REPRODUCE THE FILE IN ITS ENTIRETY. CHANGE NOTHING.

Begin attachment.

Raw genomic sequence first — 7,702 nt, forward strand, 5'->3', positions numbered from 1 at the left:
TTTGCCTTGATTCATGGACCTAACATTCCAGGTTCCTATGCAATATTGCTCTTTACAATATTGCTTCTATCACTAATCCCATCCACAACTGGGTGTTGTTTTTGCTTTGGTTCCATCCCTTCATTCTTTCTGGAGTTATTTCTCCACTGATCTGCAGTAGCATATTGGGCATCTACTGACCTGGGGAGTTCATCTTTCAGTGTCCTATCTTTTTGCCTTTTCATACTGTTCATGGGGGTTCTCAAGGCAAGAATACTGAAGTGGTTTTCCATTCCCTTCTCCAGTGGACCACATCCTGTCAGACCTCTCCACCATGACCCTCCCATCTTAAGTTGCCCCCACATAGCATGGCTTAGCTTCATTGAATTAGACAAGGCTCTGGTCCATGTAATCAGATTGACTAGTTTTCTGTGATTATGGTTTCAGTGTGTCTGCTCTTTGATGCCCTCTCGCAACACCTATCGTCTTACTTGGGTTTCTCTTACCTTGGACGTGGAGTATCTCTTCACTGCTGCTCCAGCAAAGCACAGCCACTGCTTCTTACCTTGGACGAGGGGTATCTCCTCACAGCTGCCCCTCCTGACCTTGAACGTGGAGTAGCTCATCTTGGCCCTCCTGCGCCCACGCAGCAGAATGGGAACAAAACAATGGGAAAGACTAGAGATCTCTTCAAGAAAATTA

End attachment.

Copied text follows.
Raw genomic sequence first — 7,702 nt, forward strand, 5'->3', positions numbered from 1 at the left:
TTTGCCTTGATTCATGGACCTAACATTCCAGGTTCCTATGCAATATTGCTCTTTACAATATTGCTTCTATCACTAATCCCATCCACAACTGGGTGTTGTTTTTGCTTTGGTTCCATCCCTTCATTCTTTCTGGAGTTATTTCTCCACTGATCTGCAGTAGCATATTGGGCATCTACTGACCTGGGGAGTTCATCTTTCAGTGTCCTATCTTTTTGCCTTTTCATACTGTTCATGGGGGTTCTCAAGGCAAGAATACTGAAGTGGTTTTCCATTCCCTTCTCCAGTGGACCACATCCTGTCAGACCTCTCCACCATGACCCTCCCATCTTAAGTTGCCCCCACATAGCATGGCTTAGCTTCATTGAATTAGACAAGGCTCTGGTCCATGTAATCAGATTGACTAGTTTTCTGTGATTATGGTTTCAGTGTGTCTGCTCTTTGATGCCCTCTCGCAACACCTATCGTCTTACTTGGGTTTCTCTTACCTTGGACGTGGAGTATCTCTTCACTGCTGCTCCAGCAAAGCACAGCCACTGCTTCTTACCTTGGACGAGGGGTATCTCCTCACAGCTGCCCCTCCTGACCTTGAACGTGGAGTAGCTCATCTTGGCCCTCCTGCGCCCACGCAGCAGAATGGGAACAAAACAATGGGAAAGACTAGAGATCTCTTCAAGAAAATTA